What Is the Message Behind Hip-Hop?

Today, hip-hop is the most popular music genre in the United States and the 6th most listened-to style globally.

Mar 2, 2024By Agnes Theresa Oberauer, BA Drama & Philosophy

what is the message behind hip hop


As you probably already know, hip-hop music was born in the ghetto and is characterized by rhythmically spoken text and strong beats. But despite having become the most popular music genre in the United States, hip-hop continues to stir controversy. While some hail it as an art form that brings social issues like racism and systemic poverty into the minds and hearts of its listeners, others critique it as something that glorifies violence, drug abuse, and the mistreatment of women.


The Origins of Hip-Hop

Hip Hop fashion style. Source: Unsplash


Of course, it is impossible to throw all hip-hop music into the same pot. And yet, a look at its roots will help us understand why hip-hop, even in its seemingly superficial forms, truly is an art form of resistance. While there are some disagreements about where exactly hip-hop started, it is safe to say that it is a cultural movement that originated in the ghettos of 1970s New York. The 1970s were a particularly tough time, as the USA faced a financial crisis and many workers lost their incomes.


However, according to Jonathan Mahler, the term fiscal crisis didn’t approach the raw reality, spiritual crisis was more like it. This is hardly surprising. The economic problems were only the tip of the iceberg in a country that still carried the traces of slavery. And while the media continued to sell the white-picket-fence idea of the American dream, the country continued to be riddled with racial discrimination and social inequality.


Fifth Ave at 110th Street, East Harlem by Camilo José Vergara, 1970. Source: Rare Historical Photos


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The hardships of the times particularly affected the people who were already at the bottom of society. Many Black-American, Latin-American, and Caribbean-American youths found themselves living in run-down, violence-riddled neighborhoods with little perspective of a better future. But instead of letting their circumstances grind them down, they started using art as a way of escape and self-empowerment. This gave rise to hip-hop, a cultural movement that continues to give hope to people battling difficult circumstances up to this day.


Cadillac Fleetwood, Harlem by Camilo José Vergara, 1970. Source: Rare Historical Photos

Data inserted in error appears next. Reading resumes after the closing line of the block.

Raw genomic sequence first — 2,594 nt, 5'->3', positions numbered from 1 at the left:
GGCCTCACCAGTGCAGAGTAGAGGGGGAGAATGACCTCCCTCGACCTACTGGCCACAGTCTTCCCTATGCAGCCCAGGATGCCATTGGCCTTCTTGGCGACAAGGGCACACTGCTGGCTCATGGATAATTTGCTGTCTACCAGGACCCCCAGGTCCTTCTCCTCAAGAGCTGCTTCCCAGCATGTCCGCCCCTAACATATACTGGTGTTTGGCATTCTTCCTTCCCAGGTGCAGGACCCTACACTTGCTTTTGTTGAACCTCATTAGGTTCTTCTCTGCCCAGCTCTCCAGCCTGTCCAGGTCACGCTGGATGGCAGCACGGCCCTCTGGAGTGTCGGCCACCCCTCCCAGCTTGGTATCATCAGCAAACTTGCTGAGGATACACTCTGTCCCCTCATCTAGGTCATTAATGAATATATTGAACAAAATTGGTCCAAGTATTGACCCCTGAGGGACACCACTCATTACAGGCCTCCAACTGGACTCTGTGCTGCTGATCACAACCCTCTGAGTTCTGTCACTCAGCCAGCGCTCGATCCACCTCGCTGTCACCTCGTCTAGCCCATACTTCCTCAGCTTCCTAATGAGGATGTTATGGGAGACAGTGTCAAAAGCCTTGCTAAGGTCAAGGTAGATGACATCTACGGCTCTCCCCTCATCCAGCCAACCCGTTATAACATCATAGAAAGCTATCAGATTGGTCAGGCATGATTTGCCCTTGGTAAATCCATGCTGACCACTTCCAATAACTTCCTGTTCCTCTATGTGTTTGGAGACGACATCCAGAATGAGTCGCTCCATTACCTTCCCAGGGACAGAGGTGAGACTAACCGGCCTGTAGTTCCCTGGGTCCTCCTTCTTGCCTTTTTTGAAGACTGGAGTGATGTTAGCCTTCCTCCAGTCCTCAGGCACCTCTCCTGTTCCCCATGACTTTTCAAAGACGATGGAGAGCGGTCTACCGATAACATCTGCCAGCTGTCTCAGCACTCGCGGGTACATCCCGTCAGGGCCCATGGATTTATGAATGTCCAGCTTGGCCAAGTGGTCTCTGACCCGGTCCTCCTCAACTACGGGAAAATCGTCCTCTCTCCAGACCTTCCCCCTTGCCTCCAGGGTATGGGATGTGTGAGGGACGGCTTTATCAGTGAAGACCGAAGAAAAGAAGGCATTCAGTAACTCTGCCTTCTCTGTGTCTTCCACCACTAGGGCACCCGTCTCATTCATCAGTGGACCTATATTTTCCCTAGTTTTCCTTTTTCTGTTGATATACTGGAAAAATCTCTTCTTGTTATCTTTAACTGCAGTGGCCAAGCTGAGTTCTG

When we think of hip-hop, we usually think of music, but hip-hop is so much more than that. In fact, it includes MCing (rapping), DJing, breakdancing, and graffiti. Together, these elements formed an outlet for young people who needed to express their feelings through art.  And as they did not have access to the museums, theaters, and concert halls that were visited by New York’s elite, they turned the street into their dancefloor, and the city walls into their canvas.


Sedgwick Avenue 1973: The First-Ever Hip-Hop Party? 

Graffiti in the Bronx. Source: EXP1


While graffiti, rapping, DJing, and break-dancing were largely practiced on the streets, the hip-hop movement also gained fame for its legendary block parties. The MC DJ Kool Herc was one of the fathers of hip-hop. According to many sources, a party he threw in his house on the 11th of August 1973 was the first hip-hop party ever.

It was just a party that we were giving for our friend and to raise some money, his sister Cindy Campbell reminisces in a rare interview. While it may sound crazy that an entire cultural movement can be traced back to some young kids trying to make some extra cash, there is a strange beauty to this. In the modern world, many have come to associate art with elite places like the Louvre or the New York City Ballet. And yet, some of the most powerful art forms like jazz were created by the most disadvantaged and oppressed members of the society.


From the Ghetto to the Mainstream

MC DJ Kool Herc, one of the founding fathers of hip-hop. Source: The Hoya


Even though hip-hop started in the ghettos of New York, it didn’t take long for the rest of society to start taking note. Rappers`s Delight, a song released by the Sugarhill Gang in 1980, became the first hip-hop song to enter the charts.


With lyrics like Everybody go: Hotel, motel, whatcha gonna today? Cause I´m a get a fly girl, gonna get some spank and drive off in a def OJ the song jokingly references sex and a playboy lifestyle. But as songs like The Message by Grandmaster Flash show, hip-hop was much more than party music. It was a way of giving a voice to the harsh reality lived by the artists and many of their listeners:


Broken glass everywhere

People pissin’ on the stairs, you know they just don’t care

I can’t take the smell, can’t take the noise

Got no money to move out, I guess I got no choice

Rats in the front room, roaches in the back

Junkies in the alley with a baseball bat

I tried to get away but I couldn’t get far

Cause a man with a tow truck repossessed my car


Graffiti in New York by Tim Huefner. Source: Unsplash